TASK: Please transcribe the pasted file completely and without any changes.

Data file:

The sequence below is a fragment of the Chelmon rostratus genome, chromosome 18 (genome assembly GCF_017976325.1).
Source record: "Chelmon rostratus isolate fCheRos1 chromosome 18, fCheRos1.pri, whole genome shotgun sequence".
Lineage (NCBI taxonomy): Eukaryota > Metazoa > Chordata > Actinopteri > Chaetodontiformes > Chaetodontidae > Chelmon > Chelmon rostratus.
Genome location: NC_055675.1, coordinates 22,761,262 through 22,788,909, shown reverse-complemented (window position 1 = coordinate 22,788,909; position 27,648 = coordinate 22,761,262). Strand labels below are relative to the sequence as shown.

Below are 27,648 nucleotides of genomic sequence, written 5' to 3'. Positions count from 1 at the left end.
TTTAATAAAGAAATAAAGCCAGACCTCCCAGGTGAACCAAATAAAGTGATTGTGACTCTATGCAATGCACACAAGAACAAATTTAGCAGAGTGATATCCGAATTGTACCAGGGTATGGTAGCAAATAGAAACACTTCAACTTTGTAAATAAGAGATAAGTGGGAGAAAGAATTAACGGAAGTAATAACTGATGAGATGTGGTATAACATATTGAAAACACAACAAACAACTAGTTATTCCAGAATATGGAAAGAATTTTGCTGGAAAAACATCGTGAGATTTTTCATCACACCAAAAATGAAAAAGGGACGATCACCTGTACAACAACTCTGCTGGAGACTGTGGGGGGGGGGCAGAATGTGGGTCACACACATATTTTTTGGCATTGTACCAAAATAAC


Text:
The sequence below is a fragment of the Chelmon rostratus genome, chromosome 18 (genome assembly GCF_017976325.1).
Source record: "Chelmon rostratus isolate fCheRos1 chromosome 18, fCheRos1.pri, whole genome shotgun sequence".
Lineage (NCBI taxonomy): Eukaryota > Metazoa > Chordata > Actinopteri > Chaetodontiformes > Chaetodontidae > Chelmon > Chelmon rostratus.
Genome location: NC_055675.1, coordinates 22,761,262 through 22,788,909, shown reverse-complemented (window position 1 = coordinate 22,788,909; position 27,648 = coordinate 22,761,262). Strand labels below are relative to the sequence as shown.

Below are 27,648 nucleotides of genomic sequence, written 5' to 3'. Positions count from 1 at the left end.
TTTAATAAAGAAATAAAGCCAGACCTCCCAGGTGAACCAAATAAAGTGATTGTGACTCTATGCAATGCACACAAGAACAAATTTAGCAGAGTGATATCCGAATTGTACCAGGGTATGGTAGCAAATAGAAACACTTCAACTTTGTAAATAAGAGATAAGTGGGAGAAAGAATTAACGGAAGTAATAACTGATGAGATGTGGTATAACATATTGAAAACACAACAAACAACTAGTTATTCCAGAATATGGAAAGAATTTTGCTGGAAAAACATCGTGAGATTTTTCATCACACCAAAAATGAAAAAGGGACGATCACCTGTACAACAACTCTGCTGGAGACTGTGGGGGGGGGGCAGAATGTGGGTCACACACATATTTTTTGGCATTGTACCAAAATAAC